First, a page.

An Argument For, An Argument Against Mass. Ballot Question Two
BOSTON (CBS) - Question 2 on the Massachusetts ballot has been dubbed by supporters “Death With Dignity.”
It would allow a Massachusetts doctor to prescribe medication to a terminally ill patient that would allow them to end their own lives.
Here are arguments on either side:
Jim Carberry supports the measure. His wife endured a long, painful death from a rare tumor.
Listen: Carberry on WBZ NewsRadio 1030
“Over the course of 16 years, she had four surgeries to remove her tumor. She had surgery to place a titanium rod in her neck because her head had become too unstable. She had a procedure where they had to remove her vocal chords because they failed. She had 44 doses of proton beam radiation. She had MRIs and CT scans.
When the tumor came back again, a fifth time, and they told her that they couldn’t operate and that they couldn’t do radiation there was no chemo that would work, they had nothing for her – to help her go get any better to go on.
She said as soon as my daughter graduates, I’d like to end my life.
People who have been giving the unfortunate news that their lives are going to end within a six month period should have the option of choosing to end their lives on their terms.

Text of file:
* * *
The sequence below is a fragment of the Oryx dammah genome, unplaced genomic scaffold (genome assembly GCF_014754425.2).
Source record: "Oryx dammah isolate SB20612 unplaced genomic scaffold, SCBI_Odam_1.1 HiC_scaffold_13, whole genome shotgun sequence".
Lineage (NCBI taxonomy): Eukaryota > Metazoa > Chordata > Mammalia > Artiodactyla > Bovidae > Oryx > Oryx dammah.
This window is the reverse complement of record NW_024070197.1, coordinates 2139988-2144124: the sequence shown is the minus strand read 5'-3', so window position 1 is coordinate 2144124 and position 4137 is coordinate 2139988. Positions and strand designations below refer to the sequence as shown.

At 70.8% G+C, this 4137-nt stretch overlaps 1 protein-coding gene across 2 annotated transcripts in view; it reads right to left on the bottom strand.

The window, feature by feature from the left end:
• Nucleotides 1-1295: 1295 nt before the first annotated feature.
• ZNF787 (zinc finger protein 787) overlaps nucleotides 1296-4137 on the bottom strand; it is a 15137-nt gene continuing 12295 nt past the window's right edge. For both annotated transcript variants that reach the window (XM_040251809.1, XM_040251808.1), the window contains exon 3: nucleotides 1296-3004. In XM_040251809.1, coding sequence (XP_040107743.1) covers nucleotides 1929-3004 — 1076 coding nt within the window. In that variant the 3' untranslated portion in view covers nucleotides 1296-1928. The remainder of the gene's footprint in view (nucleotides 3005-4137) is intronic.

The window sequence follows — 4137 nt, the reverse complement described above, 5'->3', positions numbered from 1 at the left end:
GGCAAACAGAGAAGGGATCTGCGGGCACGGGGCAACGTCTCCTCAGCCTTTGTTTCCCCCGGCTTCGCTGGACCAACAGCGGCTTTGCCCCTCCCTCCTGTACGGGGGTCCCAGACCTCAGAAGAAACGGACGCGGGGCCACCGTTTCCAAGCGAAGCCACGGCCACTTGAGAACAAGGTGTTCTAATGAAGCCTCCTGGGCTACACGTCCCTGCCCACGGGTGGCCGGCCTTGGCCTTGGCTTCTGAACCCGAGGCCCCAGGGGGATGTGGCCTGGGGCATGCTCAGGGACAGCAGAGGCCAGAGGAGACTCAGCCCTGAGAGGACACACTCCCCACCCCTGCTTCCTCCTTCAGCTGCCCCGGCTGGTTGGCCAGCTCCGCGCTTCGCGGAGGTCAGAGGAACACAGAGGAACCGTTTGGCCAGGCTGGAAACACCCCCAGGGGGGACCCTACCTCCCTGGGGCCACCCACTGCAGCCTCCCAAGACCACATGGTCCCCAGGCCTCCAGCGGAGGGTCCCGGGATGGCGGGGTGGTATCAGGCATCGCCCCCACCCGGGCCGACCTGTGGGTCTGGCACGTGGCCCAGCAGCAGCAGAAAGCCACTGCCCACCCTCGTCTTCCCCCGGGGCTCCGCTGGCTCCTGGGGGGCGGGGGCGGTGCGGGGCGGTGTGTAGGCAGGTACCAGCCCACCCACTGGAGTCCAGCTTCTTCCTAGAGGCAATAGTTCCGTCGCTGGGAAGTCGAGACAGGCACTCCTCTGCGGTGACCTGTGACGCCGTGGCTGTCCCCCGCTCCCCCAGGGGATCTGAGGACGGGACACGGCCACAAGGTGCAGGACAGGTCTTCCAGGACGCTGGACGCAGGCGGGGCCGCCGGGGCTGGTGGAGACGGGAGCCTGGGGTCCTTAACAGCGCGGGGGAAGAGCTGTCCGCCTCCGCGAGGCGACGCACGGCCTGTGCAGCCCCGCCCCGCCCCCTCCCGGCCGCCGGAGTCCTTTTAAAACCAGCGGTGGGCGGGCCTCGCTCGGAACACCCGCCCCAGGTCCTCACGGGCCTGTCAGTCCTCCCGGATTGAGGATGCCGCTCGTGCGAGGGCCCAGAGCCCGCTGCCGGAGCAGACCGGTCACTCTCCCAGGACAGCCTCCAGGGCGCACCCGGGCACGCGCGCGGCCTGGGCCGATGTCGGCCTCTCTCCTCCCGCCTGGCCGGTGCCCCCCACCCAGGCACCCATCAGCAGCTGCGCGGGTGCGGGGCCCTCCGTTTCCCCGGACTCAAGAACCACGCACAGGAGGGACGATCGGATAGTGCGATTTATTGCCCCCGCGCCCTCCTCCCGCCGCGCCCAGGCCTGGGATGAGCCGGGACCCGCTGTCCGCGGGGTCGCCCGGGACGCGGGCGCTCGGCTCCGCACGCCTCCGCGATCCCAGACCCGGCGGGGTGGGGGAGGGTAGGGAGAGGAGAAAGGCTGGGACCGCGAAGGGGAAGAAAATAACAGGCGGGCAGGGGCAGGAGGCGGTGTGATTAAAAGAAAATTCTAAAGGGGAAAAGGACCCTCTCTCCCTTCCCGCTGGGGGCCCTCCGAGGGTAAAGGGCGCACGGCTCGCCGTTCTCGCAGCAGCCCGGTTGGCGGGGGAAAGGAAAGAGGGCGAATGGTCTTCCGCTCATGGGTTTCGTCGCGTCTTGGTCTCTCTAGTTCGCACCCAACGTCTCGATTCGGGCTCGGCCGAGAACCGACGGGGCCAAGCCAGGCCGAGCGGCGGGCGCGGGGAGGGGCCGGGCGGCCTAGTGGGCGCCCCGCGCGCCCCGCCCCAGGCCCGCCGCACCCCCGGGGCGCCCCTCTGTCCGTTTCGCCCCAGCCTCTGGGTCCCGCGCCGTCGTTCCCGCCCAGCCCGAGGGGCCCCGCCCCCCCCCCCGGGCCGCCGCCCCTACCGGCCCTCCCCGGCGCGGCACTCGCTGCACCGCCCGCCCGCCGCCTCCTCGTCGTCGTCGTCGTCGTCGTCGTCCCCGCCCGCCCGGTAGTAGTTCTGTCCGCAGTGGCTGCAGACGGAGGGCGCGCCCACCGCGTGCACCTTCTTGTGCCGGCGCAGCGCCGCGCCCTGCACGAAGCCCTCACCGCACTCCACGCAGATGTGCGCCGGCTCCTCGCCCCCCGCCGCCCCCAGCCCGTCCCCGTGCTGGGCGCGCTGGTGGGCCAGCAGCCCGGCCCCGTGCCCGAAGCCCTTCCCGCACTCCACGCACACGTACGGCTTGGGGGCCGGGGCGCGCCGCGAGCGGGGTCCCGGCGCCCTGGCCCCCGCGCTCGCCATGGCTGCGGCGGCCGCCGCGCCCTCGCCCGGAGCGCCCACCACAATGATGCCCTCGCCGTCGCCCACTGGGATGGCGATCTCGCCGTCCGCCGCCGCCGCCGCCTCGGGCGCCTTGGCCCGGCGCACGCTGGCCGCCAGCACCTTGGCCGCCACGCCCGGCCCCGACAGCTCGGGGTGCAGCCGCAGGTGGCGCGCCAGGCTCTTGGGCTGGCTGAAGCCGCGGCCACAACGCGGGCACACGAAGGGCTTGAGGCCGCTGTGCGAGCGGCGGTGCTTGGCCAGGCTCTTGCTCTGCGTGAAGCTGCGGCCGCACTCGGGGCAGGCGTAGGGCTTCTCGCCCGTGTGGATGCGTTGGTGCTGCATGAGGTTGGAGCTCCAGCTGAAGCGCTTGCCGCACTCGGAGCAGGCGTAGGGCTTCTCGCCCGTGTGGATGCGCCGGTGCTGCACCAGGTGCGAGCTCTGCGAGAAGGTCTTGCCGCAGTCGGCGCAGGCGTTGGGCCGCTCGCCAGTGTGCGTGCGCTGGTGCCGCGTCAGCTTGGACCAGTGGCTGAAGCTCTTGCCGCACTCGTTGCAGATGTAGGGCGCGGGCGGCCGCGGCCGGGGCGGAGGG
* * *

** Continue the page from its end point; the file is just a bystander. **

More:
They should be allowed to have the control that has been taken away from them in great many respects to decided what day and what time they end their suffering.”
Rose-Anne Meade chairs the committee against physician-assisted suicide.
Listen: Meade on WBZ NewsRadio 1030
“Seventeen months ago, my sister-in-law Eileen was given a diagnosis of less than three months to live. She just made plane reservations to go to Florida.
So what this ballot question suggests is that we take people at a time when they are most vulnerable, they’ve just received this horrible news… We don’t require that they get any kind of counseling. We don’t require any family notification.
There’s no tracking of the prescription from the time somebody picks up this lethal dose of (medication) at the pharmacy. They take it home and then there’s no tracking.
And there’s no physician at the end. They say it’s physician assisted suicide but there is no requirement for a physician to be there at the end.
And this becomes law as it is written. So, we’re essentially voting in a dangerous poorly-written law.”